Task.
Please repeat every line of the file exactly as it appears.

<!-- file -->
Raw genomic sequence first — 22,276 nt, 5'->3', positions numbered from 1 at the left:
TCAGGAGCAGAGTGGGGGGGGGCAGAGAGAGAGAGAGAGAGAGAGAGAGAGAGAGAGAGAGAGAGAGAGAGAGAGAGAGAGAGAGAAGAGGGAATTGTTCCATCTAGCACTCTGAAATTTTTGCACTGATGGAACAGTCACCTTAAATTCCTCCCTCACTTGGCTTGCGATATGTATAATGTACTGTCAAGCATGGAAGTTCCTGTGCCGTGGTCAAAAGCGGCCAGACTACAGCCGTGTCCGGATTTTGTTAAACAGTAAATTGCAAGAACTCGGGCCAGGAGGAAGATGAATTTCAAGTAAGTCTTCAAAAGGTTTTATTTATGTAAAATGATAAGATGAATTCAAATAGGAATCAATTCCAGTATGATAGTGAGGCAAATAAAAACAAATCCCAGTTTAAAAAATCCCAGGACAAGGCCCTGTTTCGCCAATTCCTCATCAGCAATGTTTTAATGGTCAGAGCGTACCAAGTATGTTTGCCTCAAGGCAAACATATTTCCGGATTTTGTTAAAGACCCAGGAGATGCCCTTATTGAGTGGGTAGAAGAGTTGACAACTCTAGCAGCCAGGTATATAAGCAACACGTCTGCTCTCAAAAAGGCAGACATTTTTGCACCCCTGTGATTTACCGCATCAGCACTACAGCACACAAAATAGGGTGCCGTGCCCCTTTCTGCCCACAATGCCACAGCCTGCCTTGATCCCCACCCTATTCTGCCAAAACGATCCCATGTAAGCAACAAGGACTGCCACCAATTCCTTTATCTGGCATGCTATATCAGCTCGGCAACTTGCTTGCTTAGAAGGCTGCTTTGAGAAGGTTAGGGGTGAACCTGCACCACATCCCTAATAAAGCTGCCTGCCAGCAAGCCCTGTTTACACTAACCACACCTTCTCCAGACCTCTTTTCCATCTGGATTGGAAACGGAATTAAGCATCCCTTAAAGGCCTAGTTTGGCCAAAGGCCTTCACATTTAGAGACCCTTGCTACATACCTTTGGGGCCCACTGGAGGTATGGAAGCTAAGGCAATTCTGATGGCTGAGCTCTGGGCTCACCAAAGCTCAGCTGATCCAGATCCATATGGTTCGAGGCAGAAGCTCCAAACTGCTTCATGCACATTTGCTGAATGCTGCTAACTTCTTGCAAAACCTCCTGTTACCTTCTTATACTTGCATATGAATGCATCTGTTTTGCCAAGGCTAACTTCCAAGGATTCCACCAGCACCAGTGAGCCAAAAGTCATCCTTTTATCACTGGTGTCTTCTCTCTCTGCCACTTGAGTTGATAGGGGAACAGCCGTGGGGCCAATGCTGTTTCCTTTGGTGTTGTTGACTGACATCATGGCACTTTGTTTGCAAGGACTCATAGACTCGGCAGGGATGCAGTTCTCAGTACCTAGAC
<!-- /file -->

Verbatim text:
Raw genomic sequence first — 22,276 nt, 5'->3', positions numbered from 1 at the left:
TCAGGAGCAGAGTGGGGGGGGGCAGAGAGAGAGAGAGAGAGAGAGAGAGAGAGAGAGAGAGAGAGAGAGAGAGAGAGAGAGAGAGAAGAGGGAATTGTTCCATCTAGCACTCTGAAATTTTTGCACTGATGGAACAGTCACCTTAAATTCCTCCCTCACTTGGCTTGCGATATGTATAATGTACTGTCAAGCATGGAAGTTCCTGTGCCGTGGTCAAAAGCGGCCAGACTACAGCCGTGTCCGGATTTTGTTAAACAGTAAATTGCAAGAACTCGGGCCAGGAGGAAGATGAATTTCAAGTAAGTCTTCAAAAGGTTTTATTTATGTAAAATGATAAGATGAATTCAAATAGGAATCAATTCCAGTATGATAGTGAGGCAAATAAAAACAAATCCCAGTTTAAAAAATCCCAGGACAAGGCCCTGTTTCGCCAATTCCTCATCAGCAATGTTTTAATGGTCAGAGCGTACCAAGTATGTTTGCCTCAAGGCAAACATATTTCCGGATTTTGTTAAAGACCCAGGAGATGCCCTTATTGAGTGGGTAGAAGAGTTGACAACTCTAGCAGCCAGGTATATAAGCAACACGTCTGCTCTCAAAAAGGCAGACATTTTTGCACCCCTGTGATTTACCGCATCAGCACTACAGCACACAAAATAGGGTGCCGTGCCCCTTTCTGCCCACAATGCCACAGCCTGCCTTGATCCCCACCCTATTCTGCCAAAACGATCCCATGTAAGCAACAAGGACTGCCACCAATTCCTTTATCTGGCATGCTATATCAGCTCGGCAACTTGCTTGCTTAGAAGGCTGCTTTGAGAAGGTTAGGGGTGAACCTGCACCACATCCCTAATAAAGCTGCCTGCCAGCAAGCCCTGTTTACACTAACCACACCTTCTCCAGACCTCTTTTCCATCTGGATTGGAAACGGAATTAAGCATCCCTTAAAGGCCTAGTTTGGCCAAAGGCCTTCACATTTAGAGACCCTTGCTACATACCTTTGGGGCCCACTGGAGGTATGGAAGCTAAGGCAATTCTGATGGCTGAGCTCTGGGCTCACCAAAGCTCAGCTGATCCAGATCCATATGGTTCGAGGCAGAAGCTCCAAACTGCTTCATGCACATTTGCTGAATGCTGCTAACTTCTTGCAAAACCTCCTGTTACCTTCTTATACTTGCATATGAATGCATCTGTTTTGCCAAGGCTAACTTCCAAGGATTCCACCAGCACCAGTGAGCCAAAAGTCATCCTTTTATCACTGGTGTCTTCTCTCTCTGCCACTTGAGTTGATAGGGGAACAGCCGTGGGGCCAATGCTGTTTCCTTTGGTGTTGTTGACTGACATCATGGCACTTTGTTTGCAAGGACTCATAGACTCGGCAGGGATGCAGTTCTCAGTACCTAGAC